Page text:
Painting it all in UB's CFA

CFA students’ final projects transform CFA’s barren walls into art

UB’s Center for the Arts stands at the forefront of UB – the colorless behemoth overlooks Lake LaSalle, one of North Campus’ unmistakable landmarks. As constant construction brings a fresh exterior, a similar remodeling is taking place on the walls inside the CFA.

When the Center for the Arts started the public art initiative seven years ago, the bare, white walls of the basement hallways matched the colorless exterior of the building.

It was neutral, both in color and atmosphere.

Now, when visitors and students walk through the hallways of the CFA, they come face to face with multiple iridescent murals, painted larger than life, adorning the previously all-white walls. Students are painting the building as their final project for ART 307 Lab: Thematic Drawing. The course’s descriptions says the class and works are “self-determined” and “self-directed” and they act as an opportunity for students to not only showcase their work, but also to add their own personalized touch to UB’s walls. The department provides the paint, supplies and other materials the students need to complete their projects.

Each of the artists’ personalities, humor or thought-provoking ideas are expressed in their murals.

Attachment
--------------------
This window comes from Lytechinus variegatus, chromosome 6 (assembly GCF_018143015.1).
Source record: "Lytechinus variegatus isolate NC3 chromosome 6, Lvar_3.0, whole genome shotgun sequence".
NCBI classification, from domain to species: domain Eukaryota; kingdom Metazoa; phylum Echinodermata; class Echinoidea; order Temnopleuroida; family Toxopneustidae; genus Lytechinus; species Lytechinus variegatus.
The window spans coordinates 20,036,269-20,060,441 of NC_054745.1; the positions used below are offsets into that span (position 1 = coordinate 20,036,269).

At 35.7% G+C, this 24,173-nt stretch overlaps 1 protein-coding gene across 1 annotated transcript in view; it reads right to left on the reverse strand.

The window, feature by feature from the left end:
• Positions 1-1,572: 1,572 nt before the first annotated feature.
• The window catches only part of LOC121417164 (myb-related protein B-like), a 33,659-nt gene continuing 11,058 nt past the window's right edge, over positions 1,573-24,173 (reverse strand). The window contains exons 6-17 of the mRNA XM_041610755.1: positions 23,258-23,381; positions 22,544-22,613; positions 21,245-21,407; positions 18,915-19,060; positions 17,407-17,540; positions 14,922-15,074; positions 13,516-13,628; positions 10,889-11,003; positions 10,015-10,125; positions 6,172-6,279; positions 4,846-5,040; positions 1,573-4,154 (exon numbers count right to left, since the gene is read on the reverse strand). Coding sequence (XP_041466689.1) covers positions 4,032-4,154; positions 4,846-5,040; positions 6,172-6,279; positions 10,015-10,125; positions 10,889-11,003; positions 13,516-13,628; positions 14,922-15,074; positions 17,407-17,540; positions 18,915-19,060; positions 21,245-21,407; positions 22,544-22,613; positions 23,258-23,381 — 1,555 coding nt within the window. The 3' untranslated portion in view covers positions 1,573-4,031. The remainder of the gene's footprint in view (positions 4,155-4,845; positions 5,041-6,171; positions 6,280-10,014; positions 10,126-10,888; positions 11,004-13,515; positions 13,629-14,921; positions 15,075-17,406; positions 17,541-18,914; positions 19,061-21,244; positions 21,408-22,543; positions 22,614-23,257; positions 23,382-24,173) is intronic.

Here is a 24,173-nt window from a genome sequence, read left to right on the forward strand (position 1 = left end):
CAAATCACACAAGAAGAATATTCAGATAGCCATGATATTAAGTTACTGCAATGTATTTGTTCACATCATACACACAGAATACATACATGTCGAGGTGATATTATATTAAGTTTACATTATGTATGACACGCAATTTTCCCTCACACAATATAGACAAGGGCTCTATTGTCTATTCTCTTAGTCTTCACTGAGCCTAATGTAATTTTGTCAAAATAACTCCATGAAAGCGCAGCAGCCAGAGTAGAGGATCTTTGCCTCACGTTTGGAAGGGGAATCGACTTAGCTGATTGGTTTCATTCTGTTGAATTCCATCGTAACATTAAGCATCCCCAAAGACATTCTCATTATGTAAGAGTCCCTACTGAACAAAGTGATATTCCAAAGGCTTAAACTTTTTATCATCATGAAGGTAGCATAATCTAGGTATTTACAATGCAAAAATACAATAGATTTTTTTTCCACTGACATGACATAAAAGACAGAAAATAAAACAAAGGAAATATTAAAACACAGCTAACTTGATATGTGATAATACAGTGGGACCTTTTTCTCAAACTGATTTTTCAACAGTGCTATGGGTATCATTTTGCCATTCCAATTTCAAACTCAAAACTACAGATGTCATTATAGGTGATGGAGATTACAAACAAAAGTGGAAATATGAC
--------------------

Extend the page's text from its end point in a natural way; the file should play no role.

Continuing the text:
A giant super goose shooting lasers out of its eyes pays homage to UB’s annual infamous goose invasion. Another mural with two massive red and blue faces conceptualizes the malleability of self-identity. And in the entrance to the CFA basement closest to Lake LaSalle, a palm tree and a beach stand as a playful jab at Buffalo’s less-than-tropical winter weather.

“[My] artistic self has been waiting for this mural,” said Natalie Miller, a senior fine art student in the class.

For Miller, having a project with too many guidelines is restrictive. The freedom of the mural piece is the ultimate opportunity, she said.

“I have been drawing ever since I remember,” Miller said. “When I can be free with my creation – when I end up just going with the piece and not thinking too much about guidelines or a plan – that’s when the piece gets done best. When the piece can evolve as I am creating it.”

Miller’s detailed piece, two colossal red and blue faces framed by an arrangement of multicolored geometric shapes, speaks to the senior artist’s work ethic: Miller estimates she’s put about 50 hours into the mural, from brainstorming to sketching in class to actually painting the pieces.

She said the idea behind the faces was to explore her multi-faceted identity.

“The piece I am making plays into the idea of balance between yourself – the blue and red symbolize opposites: hot and cold; the moon and the sun; the two sides of yourself,” Miller said.

The professor teaching the lab, Augustina Droze, specializes in projects that require large amounts of conceptualization and planning – she is a muralist by trade.

Paula Zych, a junior fine art student in the class, said Droze is an “amazing professor.”

“She is a talented, honest artist – UB needs that kind of staff so the student artists can better themselves artistically,” Zych said.

Droze, a teaching assistant and adjunct professor, had no part in any student’s piece – the ideas for the murals were entirely up to the individual, she said.